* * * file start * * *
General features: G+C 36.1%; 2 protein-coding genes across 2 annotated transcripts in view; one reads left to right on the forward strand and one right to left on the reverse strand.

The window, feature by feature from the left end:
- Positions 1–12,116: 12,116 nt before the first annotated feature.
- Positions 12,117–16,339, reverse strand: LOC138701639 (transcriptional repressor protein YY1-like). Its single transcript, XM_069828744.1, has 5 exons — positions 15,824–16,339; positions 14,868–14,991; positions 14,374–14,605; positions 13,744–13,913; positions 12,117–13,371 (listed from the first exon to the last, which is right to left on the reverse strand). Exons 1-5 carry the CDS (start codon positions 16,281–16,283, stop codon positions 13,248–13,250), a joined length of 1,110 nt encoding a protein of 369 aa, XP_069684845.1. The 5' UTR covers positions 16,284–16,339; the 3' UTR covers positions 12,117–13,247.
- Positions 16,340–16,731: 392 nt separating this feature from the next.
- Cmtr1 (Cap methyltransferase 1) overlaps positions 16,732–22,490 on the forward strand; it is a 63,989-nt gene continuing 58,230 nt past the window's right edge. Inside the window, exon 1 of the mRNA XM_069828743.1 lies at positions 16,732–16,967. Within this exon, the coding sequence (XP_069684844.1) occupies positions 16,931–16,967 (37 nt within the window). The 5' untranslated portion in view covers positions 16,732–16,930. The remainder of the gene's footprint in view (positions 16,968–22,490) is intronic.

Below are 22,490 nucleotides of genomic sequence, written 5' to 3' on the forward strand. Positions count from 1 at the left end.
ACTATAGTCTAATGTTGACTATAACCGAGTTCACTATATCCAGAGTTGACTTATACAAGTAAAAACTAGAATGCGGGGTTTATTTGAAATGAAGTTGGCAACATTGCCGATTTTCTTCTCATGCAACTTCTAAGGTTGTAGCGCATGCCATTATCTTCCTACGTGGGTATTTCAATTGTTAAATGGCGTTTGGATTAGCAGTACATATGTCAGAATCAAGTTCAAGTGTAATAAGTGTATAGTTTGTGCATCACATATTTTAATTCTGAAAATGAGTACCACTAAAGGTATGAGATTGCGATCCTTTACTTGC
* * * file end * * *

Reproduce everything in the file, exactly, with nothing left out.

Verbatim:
General features: G+C 36.1%; 2 protein-coding genes across 2 annotated transcripts in view; one reads left to right on the forward strand and one right to left on the reverse strand.

The window, feature by feature from the left end:
- Positions 1–12,116: 12,116 nt before the first annotated feature.
- Positions 12,117–16,339, reverse strand: LOC138701639 (transcriptional repressor protein YY1-like). Its single transcript, XM_069828744.1, has 5 exons — positions 15,824–16,339; positions 14,868–14,991; positions 14,374–14,605; positions 13,744–13,913; positions 12,117–13,371 (listed from the first exon to the last, which is right to left on the reverse strand). Exons 1-5 carry the CDS (start codon positions 16,281–16,283, stop codon positions 13,248–13,250), a joined length of 1,110 nt encoding a protein of 369 aa, XP_069684845.1. The 5' UTR covers positions 16,284–16,339; the 3' UTR covers positions 12,117–13,247.
- Positions 16,340–16,731: 392 nt separating this feature from the next.
- Cmtr1 (Cap methyltransferase 1) overlaps positions 16,732–22,490 on the forward strand; it is a 63,989-nt gene continuing 58,230 nt past the window's right edge. Inside the window, exon 1 of the mRNA XM_069828743.1 lies at positions 16,732–16,967. Within this exon, the coding sequence (XP_069684844.1) occupies positions 16,931–16,967 (37 nt within the window). The 5' untranslated portion in view covers positions 16,732–16,930. The remainder of the gene's footprint in view (positions 16,968–22,490) is intronic.

Below are 22,490 nucleotides of genomic sequence, written 5' to 3' on the forward strand. Positions count from 1 at the left end.
ACTATAGTCTAATGTTGACTATAACCGAGTTCACTATATCCAGAGTTGACTTATACAAGTAAAAACTAGAATGCGGGGTTTATTTGAAATGAAGTTGGCAACATTGCCGATTTTCTTCTCATGCAACTTCTAAGGTTGTAGCGCATGCCATTATCTTCCTACGTGGGTATTTCAATTGTTAAATGGCGTTTGGATTAGCAGTACATATGTCAGAATCAAGTTCAAGTGTAATAAGTGTATAGTTTGTGCATCACATATTTTAATTCTGAAAATGAGTACCACTAAAGGTATGAGATTGCGATCCTTTACTTGC